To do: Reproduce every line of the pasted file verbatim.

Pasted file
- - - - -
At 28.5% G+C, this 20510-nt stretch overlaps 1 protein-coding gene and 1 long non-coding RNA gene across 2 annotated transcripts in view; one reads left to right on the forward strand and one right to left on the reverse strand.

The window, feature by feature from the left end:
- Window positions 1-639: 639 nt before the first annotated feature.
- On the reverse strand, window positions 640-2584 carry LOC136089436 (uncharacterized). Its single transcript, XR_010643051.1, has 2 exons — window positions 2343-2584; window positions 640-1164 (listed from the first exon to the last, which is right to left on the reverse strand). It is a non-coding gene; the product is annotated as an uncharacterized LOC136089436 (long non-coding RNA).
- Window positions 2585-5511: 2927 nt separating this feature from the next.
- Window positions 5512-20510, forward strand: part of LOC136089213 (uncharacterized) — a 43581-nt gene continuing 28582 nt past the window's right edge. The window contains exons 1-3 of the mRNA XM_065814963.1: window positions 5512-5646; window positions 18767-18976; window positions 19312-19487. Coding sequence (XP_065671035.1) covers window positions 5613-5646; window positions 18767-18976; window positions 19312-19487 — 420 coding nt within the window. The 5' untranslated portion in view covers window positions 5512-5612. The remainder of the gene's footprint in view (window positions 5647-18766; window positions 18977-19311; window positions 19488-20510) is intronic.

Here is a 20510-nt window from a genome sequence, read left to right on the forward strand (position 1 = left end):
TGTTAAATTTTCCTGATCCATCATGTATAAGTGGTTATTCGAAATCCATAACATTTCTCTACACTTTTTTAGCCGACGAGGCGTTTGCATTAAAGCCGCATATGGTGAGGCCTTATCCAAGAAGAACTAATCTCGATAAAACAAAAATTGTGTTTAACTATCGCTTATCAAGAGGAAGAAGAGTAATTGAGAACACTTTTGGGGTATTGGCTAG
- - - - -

At 28.5% G+C, this 20510-nt stretch overlaps 1 protein-coding gene and 1 long non-coding RNA gene across 2 annotated transcripts in view; one reads left to right on the forward strand and one right to left on the reverse strand.

The window, feature by feature from the left end:
- Window positions 1-639: 639 nt before the first annotated feature.
- On the reverse strand, window positions 640-2584 carry LOC136089436 (uncharacterized). Its single transcript, XR_010643051.1, has 2 exons — window positions 2343-2584; window positions 640-1164 (listed from the first exon to the last, which is right to left on the reverse strand). It is a non-coding gene; the product is annotated as an uncharacterized LOC136089436 (long non-coding RNA).
- Window positions 2585-5511: 2927 nt separating this feature from the next.
- Window positions 5512-20510, forward strand: part of LOC136089213 (uncharacterized) — a 43581-nt gene continuing 28582 nt past the window's right edge. The window contains exons 1-3 of the mRNA XM_065814963.1: window positions 5512-5646; window positions 18767-18976; window positions 19312-19487. Coding sequence (XP_065671035.1) covers window positions 5613-5646; window positions 18767-18976; window positions 19312-19487 — 420 coding nt within the window. The 5' untranslated portion in view covers window positions 5512-5612. The remainder of the gene's footprint in view (window positions 5647-18766; window positions 18977-19311; window positions 19488-20510) is intronic.

Here is a 20510-nt window from a genome sequence, read left to right on the forward strand (position 1 = left end):
TGTTAAATTTTCCTGATCCATCATGTATAAGTGGTTATTCGAAATCCATAACATTTCTCTACACTTTTTTAGCCGACGAGGCGTTTGCATTAAAGCCGCATATGGTGAGGCCTTATCCAAGAAGAACTAATCTCGATAAAACAAAAATTGTGTTTAACTATCGCTTATCAAGAGGAAGAAGAGTAATTGAGAACACTTTTGGGGTATTGGCTAG